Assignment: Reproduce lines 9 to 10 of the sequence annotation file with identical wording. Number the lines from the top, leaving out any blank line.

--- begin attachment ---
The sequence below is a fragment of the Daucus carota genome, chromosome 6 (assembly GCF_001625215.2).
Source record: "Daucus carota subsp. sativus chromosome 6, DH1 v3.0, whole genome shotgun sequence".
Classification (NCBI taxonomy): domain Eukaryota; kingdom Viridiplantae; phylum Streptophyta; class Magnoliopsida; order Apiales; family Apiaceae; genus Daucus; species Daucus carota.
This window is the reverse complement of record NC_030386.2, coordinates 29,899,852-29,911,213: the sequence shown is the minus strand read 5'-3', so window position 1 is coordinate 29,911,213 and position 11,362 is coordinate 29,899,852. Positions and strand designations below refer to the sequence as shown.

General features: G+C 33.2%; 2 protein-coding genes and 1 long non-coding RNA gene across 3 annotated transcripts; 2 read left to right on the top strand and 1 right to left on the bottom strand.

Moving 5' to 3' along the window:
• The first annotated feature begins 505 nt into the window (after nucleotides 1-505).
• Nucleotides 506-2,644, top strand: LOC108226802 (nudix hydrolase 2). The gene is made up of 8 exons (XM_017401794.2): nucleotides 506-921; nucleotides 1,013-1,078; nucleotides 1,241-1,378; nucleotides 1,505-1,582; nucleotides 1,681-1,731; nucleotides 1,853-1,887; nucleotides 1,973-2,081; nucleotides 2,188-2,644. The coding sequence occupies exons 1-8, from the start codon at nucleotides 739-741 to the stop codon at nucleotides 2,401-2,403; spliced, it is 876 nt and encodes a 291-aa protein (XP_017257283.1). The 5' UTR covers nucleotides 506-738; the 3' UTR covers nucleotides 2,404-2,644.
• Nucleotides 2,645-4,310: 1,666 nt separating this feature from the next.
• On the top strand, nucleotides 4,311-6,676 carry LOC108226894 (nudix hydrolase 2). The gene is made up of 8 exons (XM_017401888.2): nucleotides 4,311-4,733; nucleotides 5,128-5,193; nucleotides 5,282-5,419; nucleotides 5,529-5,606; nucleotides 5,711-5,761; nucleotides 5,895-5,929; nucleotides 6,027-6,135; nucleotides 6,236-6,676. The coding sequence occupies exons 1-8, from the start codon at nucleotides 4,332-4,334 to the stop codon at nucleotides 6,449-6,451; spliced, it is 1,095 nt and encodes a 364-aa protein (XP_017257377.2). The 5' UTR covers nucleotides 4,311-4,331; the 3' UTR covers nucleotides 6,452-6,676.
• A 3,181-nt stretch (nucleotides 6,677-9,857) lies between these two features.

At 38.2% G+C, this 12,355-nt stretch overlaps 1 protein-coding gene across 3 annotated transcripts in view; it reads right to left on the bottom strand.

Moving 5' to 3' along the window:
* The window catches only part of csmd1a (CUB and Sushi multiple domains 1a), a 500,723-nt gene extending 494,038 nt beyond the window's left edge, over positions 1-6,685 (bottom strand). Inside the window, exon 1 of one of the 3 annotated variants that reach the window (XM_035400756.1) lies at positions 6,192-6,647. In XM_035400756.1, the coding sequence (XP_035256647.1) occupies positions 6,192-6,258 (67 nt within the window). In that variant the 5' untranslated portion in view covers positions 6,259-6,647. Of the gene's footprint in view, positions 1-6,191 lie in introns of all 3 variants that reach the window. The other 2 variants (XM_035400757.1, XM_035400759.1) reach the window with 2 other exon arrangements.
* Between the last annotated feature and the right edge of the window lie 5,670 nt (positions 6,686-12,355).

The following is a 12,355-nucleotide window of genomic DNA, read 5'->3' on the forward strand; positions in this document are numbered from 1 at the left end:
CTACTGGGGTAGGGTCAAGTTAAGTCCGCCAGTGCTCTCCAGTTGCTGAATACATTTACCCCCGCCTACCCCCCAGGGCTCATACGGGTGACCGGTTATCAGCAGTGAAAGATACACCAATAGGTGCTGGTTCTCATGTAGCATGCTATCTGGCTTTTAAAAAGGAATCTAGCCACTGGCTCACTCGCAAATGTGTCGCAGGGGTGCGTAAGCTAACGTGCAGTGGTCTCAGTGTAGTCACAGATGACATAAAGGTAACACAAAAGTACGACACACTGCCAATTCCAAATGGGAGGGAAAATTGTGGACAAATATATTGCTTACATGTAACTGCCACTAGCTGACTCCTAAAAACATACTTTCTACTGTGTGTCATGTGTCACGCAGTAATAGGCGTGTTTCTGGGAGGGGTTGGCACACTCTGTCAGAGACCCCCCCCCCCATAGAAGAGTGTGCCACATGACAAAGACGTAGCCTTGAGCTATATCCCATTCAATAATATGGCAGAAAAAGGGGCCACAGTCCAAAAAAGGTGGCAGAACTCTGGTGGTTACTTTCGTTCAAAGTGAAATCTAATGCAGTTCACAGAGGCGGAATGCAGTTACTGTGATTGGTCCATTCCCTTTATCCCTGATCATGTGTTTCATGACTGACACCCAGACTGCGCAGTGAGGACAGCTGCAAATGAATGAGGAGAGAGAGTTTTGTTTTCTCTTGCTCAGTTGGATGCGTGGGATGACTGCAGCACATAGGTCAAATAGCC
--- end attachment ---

• Nucleotides 2,645-4,310: 1,666 nt separating this feature from the next.
• On the top strand, nucleotides 4,311-6,676 carry LOC108226894 (nudix hydrolase 2). The gene is made up of 8 exons (XM_017401888.2): nucleotides 4,311-4,733; nucleotides 5,128-5,193; nucleotides 5,282-5,419; nucleotides 5,529-5,606; nucleotides 5,711-5,761; nucleotides 5,895-5,929; nucleotides 6,027-6,135; nucleotides 6,236-6,676. The coding sequence occupies exons 1-8, from the start codon at nucleotides 4,332-4,334 to the stop codon at nucleotides 6,449-6,451; spliced, it is 1,095 nt and encodes a 364-aa protein (XP_017257377.2). The 5' UTR covers nucleotides 4,311-4,331; the 3' UTR covers nucleotides 6,452-6,676.